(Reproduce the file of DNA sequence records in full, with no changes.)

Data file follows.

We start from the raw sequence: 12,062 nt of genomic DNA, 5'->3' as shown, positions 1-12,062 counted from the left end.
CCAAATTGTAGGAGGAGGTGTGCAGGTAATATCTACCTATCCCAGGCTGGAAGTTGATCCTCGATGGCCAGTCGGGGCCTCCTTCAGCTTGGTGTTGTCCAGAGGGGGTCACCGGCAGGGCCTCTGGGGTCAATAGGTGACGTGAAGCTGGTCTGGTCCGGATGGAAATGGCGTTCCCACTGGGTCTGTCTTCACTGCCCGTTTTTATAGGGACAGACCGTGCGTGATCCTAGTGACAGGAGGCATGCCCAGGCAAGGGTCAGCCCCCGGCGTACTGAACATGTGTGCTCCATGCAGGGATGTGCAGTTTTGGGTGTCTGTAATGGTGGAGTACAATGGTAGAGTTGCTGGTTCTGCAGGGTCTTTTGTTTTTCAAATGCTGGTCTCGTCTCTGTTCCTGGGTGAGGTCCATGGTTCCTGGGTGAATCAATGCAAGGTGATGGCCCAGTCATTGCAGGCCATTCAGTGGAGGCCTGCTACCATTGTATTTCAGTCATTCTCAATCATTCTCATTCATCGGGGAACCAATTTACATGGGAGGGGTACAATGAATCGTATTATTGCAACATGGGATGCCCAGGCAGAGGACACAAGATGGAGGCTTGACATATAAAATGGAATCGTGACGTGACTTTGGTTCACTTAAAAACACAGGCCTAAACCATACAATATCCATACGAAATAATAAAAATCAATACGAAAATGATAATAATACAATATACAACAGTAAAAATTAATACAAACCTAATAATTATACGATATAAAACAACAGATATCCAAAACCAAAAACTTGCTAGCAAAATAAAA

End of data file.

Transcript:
We start from the raw sequence: 12,062 nt of genomic DNA, 5'->3' as shown, positions 1-12,062 counted from the left end.
CCAAATTGTAGGAGGAGGTGTGCAGGTAATATCTACCTATCCCAGGCTGGAAGTTGATCCTCGATGGCCAGTCGGGGCCTCCTTCAGCTTGGTGTTGTCCAGAGGGGGTCACCGGCAGGGCCTCTGGGGTCAATAGGTGACGTGAAGCTGGTCTGGTCCGGATGGAAATGGCGTTCCCACTGGGTCTGTCTTCACTGCCCGTTTTTATAGGGACAGACCGTGCGTGATCCTAGTGACAGGAGGCATGCCCAGGCAAGGGTCAGCCCCCGGCGTACTGAACATGTGTGCTCCATGCAGGGATGTGCAGTTTTGGGTGTCTGTAATGGTGGAGTACAATGGTAGAGTTGCTGGTTCTGCAGGGTCTTTTGTTTTTCAAATGCTGGTCTCGTCTCTGTTCCTGGGTGAGGTCCATGGTTCCTGGGTGAATCAATGCAAGGTGATGGCCCAGTCATTGCAGGCCATTCAGTGGAGGCCTGCTACCATTGTATTTCAGTCATTCTCAATCATTCTCATTCATCGGGGAACCAATTTACATGGGAGGGGTACAATGAATCGTATTATTGCAACATGGGATGCCCAGGCAGAGGACACAAGATGGAGGCTTGACATATAAAATGGAATCGTGACGTGACTTTGGTTCACTTAAAAACACAGGCCTAAACCATACAATATCCATACGAAATAATAAAAATCAATACGAAAATGATAATAATACAATATACAACAGTAAAAATTAATACAAACCTAATAATTATACGATATAAAACAACAGATATCCAAAACCAAAAACTTGCTAGCAAAATAAAA